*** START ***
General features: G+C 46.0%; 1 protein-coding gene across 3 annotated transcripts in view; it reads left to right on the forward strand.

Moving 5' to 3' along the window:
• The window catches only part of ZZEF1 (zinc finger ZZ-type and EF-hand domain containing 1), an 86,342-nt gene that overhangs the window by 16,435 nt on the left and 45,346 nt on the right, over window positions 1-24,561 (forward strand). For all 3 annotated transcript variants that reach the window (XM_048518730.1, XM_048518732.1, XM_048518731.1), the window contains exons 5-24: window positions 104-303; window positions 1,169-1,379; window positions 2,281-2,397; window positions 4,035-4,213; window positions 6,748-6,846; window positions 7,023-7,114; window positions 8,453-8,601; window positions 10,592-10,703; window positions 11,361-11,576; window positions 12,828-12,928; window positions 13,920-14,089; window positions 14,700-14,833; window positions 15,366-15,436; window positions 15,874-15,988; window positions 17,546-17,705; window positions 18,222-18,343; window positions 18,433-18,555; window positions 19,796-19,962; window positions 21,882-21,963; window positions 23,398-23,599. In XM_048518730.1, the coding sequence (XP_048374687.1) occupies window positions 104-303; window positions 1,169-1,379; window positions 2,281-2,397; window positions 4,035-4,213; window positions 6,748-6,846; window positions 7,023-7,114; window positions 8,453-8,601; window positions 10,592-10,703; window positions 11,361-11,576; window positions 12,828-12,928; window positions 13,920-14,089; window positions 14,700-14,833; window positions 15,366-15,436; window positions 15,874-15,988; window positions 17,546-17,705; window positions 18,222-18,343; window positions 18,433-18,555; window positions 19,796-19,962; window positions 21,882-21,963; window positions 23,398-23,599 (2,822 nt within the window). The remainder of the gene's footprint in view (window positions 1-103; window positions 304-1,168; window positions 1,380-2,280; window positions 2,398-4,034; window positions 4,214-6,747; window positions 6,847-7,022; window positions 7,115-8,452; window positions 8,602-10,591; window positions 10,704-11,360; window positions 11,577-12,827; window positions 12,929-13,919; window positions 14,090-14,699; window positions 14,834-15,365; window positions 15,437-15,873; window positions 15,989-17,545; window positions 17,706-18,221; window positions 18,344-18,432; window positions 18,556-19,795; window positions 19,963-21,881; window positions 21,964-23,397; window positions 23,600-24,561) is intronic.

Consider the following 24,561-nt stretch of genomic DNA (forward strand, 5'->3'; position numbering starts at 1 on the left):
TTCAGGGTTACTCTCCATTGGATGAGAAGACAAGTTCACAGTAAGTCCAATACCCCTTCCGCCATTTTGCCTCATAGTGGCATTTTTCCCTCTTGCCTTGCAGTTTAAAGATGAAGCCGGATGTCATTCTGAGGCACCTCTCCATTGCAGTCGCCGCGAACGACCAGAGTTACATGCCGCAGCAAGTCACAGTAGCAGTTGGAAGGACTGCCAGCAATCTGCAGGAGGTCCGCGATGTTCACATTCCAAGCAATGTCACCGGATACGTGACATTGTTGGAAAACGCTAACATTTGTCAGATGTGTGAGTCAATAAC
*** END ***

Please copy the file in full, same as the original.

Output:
General features: G+C 46.0%; 1 protein-coding gene across 3 annotated transcripts in view; it reads left to right on the forward strand.

Moving 5' to 3' along the window:
• The window catches only part of ZZEF1 (zinc finger ZZ-type and EF-hand domain containing 1), an 86,342-nt gene that overhangs the window by 16,435 nt on the left and 45,346 nt on the right, over window positions 1-24,561 (forward strand). For all 3 annotated transcript variants that reach the window (XM_048518730.1, XM_048518732.1, XM_048518731.1), the window contains exons 5-24: window positions 104-303; window positions 1,169-1,379; window positions 2,281-2,397; window positions 4,035-4,213; window positions 6,748-6,846; window positions 7,023-7,114; window positions 8,453-8,601; window positions 10,592-10,703; window positions 11,361-11,576; window positions 12,828-12,928; window positions 13,920-14,089; window positions 14,700-14,833; window positions 15,366-15,436; window positions 15,874-15,988; window positions 17,546-17,705; window positions 18,222-18,343; window positions 18,433-18,555; window positions 19,796-19,962; window positions 21,882-21,963; window positions 23,398-23,599. In XM_048518730.1, the coding sequence (XP_048374687.1) occupies window positions 104-303; window positions 1,169-1,379; window positions 2,281-2,397; window positions 4,035-4,213; window positions 6,748-6,846; window positions 7,023-7,114; window positions 8,453-8,601; window positions 10,592-10,703; window positions 11,361-11,576; window positions 12,828-12,928; window positions 13,920-14,089; window positions 14,700-14,833; window positions 15,366-15,436; window positions 15,874-15,988; window positions 17,546-17,705; window positions 18,222-18,343; window positions 18,433-18,555; window positions 19,796-19,962; window positions 21,882-21,963; window positions 23,398-23,599 (2,822 nt within the window). The remainder of the gene's footprint in view (window positions 1-103; window positions 304-1,168; window positions 1,380-2,280; window positions 2,398-4,034; window positions 4,214-6,747; window positions 6,847-7,022; window positions 7,115-8,452; window positions 8,602-10,591; window positions 10,704-11,360; window positions 11,577-12,827; window positions 12,929-13,919; window positions 14,090-14,699; window positions 14,834-15,365; window positions 15,437-15,873; window positions 15,989-17,545; window positions 17,706-18,221; window positions 18,344-18,432; window positions 18,556-19,795; window positions 19,963-21,881; window positions 21,964-23,397; window positions 23,600-24,561) is intronic.

Consider the following 24,561-nt stretch of genomic DNA (forward strand, 5'->3'; position numbering starts at 1 on the left):
TTCAGGGTTACTCTCCATTGGATGAGAAGACAAGTTCACAGTAAGTCCAATACCCCTTCCGCCATTTTGCCTCATAGTGGCATTTTTCCCTCTTGCCTTGCAGTTTAAAGATGAAGCCGGATGTCATTCTGAGGCACCTCTCCATTGCAGTCGCCGCGAACGACCAGAGTTACATGCCGCAGCAAGTCACAGTAGCAGTTGGAAGGACTGCCAGCAATCTGCAGGAGGTCCGCGATGTTCACATTCCAAGCAATGTCACCGGATACGTGACATTGTTGGAAAACGCTAACATTTGTCAGATGTGTGAGTCAATAAC